It’s not my job.

About three weeks ago on a Saturday I found myself in our bedroom to change my pants before running errands. I got into the bedroom and heard the quiet and looked around to find myself alone. No baby, no husband, not even a cat. I felt the sting in my eyes and the tears starting falling down my cheeks. It was a little after noon and I was already exhausted. Eva woke up at 6:30 that morning. I grabbed her from her crib and fed her while dozing in bed for another half an hour. From 7 to 9-ish I was downstairs with Eva playing with her, changing her, and just being here for her. Tim came downstairs and came into the living room to occupy Eva. I went into the kitchen and made breakfast. After breakfast I did some dishes. Swept the floor and half of Eva’s breakfast.

Going up the stairs I was thinking of everything that I needed to do. Figure out what was going to go on Eva’s sensory board. The bathroom needed to be cleaned. The kitchen floor needed to be mopped. Our laundry was so high I’m pretty sure I saw Frodo climbing it on his search for Mordor. With every step I thought of another chore, another thing to add to the list, another weight to put on my mind. I got upstairs feeling like I had just spent an hour on a stair climber machine…thing. I got into our bedroom and I think the weights on my mind collapsed and so did I. I didn’t physically collapse onto a fainting couch or anything, but if those were made for overwhelmed mothers, I totally get it now.

I wiped tears away as fast as I could. I changed and took in a few deep breathes. I checked in the mirror for that, “Does it look like me face was leaking weakness water?” look. I then pushed everything to the back of my mind and went downstairs asking, “Okay, are we ready to go?” I acted as though my vision quest was really just me going upstairs to put on “Adulting pants” AKA somewhat clean pants. I need to portray to Tim and Eva that nothing was amiss and I was totally fine and with it. I had all my ducks in a row, let’s do this. Off to errands we went. It was a lovely and productive afternoon that also resulted in Eva’s first big kid dinner to herself. An overwhelming day of emotions all together. I still had my ducks in a row attitude on full blast and needed to prove that I was good.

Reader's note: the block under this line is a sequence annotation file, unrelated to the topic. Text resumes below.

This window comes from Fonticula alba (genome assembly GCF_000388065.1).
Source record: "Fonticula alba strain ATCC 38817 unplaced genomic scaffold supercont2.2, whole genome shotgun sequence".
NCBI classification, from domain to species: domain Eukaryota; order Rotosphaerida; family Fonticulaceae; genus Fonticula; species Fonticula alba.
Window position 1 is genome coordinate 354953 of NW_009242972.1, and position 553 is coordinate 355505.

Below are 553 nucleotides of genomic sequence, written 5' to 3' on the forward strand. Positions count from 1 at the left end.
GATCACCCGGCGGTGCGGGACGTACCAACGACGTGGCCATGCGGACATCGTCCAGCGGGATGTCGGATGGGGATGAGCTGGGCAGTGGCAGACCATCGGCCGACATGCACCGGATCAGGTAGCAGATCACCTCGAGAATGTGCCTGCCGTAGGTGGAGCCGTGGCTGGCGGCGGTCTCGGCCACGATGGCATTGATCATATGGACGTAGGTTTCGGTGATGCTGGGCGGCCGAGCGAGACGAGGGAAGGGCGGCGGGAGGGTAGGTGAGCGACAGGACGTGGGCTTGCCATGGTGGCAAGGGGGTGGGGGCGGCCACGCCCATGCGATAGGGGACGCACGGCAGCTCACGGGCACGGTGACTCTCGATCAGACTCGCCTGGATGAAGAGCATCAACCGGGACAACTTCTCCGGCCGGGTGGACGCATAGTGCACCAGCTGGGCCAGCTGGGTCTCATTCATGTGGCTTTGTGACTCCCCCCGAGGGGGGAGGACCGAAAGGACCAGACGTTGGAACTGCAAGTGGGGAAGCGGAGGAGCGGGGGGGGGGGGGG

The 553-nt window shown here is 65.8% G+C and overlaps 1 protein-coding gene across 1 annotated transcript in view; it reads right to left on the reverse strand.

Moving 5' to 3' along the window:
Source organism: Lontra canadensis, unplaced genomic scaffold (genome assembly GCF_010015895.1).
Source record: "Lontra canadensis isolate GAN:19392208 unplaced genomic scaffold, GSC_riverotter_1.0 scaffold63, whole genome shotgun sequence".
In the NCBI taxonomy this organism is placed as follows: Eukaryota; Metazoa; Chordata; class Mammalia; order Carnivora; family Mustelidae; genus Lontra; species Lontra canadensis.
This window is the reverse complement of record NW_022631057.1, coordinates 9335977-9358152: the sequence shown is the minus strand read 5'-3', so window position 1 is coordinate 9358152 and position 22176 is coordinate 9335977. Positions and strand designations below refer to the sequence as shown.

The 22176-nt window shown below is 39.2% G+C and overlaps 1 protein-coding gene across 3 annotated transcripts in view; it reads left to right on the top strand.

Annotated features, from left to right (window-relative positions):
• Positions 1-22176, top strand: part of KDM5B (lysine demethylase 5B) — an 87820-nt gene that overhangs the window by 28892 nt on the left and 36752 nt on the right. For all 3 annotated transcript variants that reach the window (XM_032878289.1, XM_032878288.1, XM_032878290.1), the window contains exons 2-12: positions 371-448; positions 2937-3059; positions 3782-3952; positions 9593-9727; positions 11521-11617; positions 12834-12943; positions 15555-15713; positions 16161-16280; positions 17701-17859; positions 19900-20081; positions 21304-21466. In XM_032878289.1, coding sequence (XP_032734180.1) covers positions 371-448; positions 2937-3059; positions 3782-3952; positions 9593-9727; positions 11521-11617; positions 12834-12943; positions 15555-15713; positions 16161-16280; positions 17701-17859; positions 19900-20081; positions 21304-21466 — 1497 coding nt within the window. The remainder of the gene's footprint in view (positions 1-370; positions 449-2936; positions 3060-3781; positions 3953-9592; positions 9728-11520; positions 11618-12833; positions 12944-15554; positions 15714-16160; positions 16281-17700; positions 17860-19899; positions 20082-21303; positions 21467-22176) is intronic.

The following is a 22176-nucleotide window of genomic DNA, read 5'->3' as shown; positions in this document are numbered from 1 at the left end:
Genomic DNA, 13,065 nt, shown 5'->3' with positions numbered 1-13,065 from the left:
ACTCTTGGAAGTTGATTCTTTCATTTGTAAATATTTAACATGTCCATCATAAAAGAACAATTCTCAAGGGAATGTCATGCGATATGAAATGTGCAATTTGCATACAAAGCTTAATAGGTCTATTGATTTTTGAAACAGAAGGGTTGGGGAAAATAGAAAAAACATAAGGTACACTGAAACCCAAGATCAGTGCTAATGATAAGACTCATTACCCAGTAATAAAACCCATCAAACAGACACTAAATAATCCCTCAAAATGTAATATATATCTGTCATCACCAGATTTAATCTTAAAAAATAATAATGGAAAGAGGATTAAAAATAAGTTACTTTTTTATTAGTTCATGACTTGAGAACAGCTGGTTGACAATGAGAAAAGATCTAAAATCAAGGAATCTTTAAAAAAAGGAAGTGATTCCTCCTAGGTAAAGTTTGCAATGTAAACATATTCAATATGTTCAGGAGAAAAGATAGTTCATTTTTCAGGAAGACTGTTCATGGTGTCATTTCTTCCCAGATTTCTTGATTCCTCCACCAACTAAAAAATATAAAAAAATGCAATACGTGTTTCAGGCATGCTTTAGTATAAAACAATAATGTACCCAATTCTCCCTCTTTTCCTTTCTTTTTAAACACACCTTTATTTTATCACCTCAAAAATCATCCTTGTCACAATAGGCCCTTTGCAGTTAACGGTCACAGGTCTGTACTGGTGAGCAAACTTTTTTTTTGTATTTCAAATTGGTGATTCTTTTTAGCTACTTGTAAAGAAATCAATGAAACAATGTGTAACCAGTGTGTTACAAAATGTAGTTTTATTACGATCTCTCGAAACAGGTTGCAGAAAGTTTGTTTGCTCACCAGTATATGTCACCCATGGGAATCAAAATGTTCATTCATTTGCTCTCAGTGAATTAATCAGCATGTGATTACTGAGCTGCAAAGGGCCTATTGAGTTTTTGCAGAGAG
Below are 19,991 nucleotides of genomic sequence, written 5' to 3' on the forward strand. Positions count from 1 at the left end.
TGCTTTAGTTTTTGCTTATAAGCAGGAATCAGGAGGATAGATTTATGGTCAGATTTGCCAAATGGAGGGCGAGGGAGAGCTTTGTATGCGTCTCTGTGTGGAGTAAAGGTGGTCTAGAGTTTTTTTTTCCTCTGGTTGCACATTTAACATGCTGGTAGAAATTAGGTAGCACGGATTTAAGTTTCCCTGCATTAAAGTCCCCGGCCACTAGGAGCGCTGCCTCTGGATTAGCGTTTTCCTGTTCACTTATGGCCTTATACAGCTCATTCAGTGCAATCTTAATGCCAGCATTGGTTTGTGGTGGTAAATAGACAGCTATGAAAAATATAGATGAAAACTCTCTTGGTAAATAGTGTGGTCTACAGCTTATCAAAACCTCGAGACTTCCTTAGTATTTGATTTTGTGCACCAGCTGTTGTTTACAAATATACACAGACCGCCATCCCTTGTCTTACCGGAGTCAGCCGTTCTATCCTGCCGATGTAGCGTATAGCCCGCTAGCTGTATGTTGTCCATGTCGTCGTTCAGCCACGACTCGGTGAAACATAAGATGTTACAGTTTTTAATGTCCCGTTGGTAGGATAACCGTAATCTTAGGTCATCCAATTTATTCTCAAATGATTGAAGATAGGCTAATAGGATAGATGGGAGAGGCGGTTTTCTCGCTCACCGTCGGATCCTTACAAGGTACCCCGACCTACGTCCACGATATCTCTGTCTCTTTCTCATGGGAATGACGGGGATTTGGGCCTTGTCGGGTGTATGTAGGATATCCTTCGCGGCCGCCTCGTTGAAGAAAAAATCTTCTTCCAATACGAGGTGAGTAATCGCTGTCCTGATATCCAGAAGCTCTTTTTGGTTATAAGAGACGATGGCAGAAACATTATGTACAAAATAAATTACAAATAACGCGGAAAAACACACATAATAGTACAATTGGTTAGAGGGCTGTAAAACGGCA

A couple weeks went by and then it happened again. I had this surge that I was drowning. AhhhhI was sitting in the living room watching Eva play. She was self playing like a champ. I had coffee and a content daughter why did I feel this way? I totally broke down. Not silent tears this time. Eva toddled herself over to me and gave me a hug like any good service being does when their keeper is in distress. I felt horrendous that morning because I didn’t want to be a mom. I was overwhelmed, over tired, and over all of it. Worrying about how much Eva was eating at meals. When was the last time Eva had a bath? How bad has the bathroom gotten since I last cleaned it? The kitchen still needs a good mop. Is Eva learning enough? I need to go grocery shopping. I was making to do lists every day that had no hopes of getting accomplished. Everything I thought about was either, Eva, the house work, errands, cooking, or schedules. In that moment, I was over being a mom and wife. To say the mom guilt became a Kraken on my soul would be accurate. It devoured me for about ten minutes. Ten long god awful minutes. I frantically texted a bestie searching for reassurance that I wasn’t alone. Of course being one of my best besties she assured me I wasn’t and all moms have these moments.

She told me that I should start looking for myself again outside being Eva’s mom or Tim’s wife. I needed to be Amy again, sassy pants and all. I thought all day about how I would talk to Tim about it. Then it dawned on me. It’s not my job to make everyone else’s life easier. It’s not my job to make Tim being a father easier. It’s not my job to make sure Eva has every single toy she may desire that day within a finger’s reach. It’s not my job to make sure my schedule fits in with friends’ schedules. It’s not my job to make sure people’s relationship with Eva was ideal for them. It’s just not my job to mold and shape who I am to make sure everyone else has an easier time. Tim was amazing. He agreed that I have done this since he’s known me. He also agreed to take on some of the load with me and he totally has. I can sit and finish dinner while he starts dishes. I tell him what needs to be done around the house and I don’t feel like I’m imposing on him to do things anymore.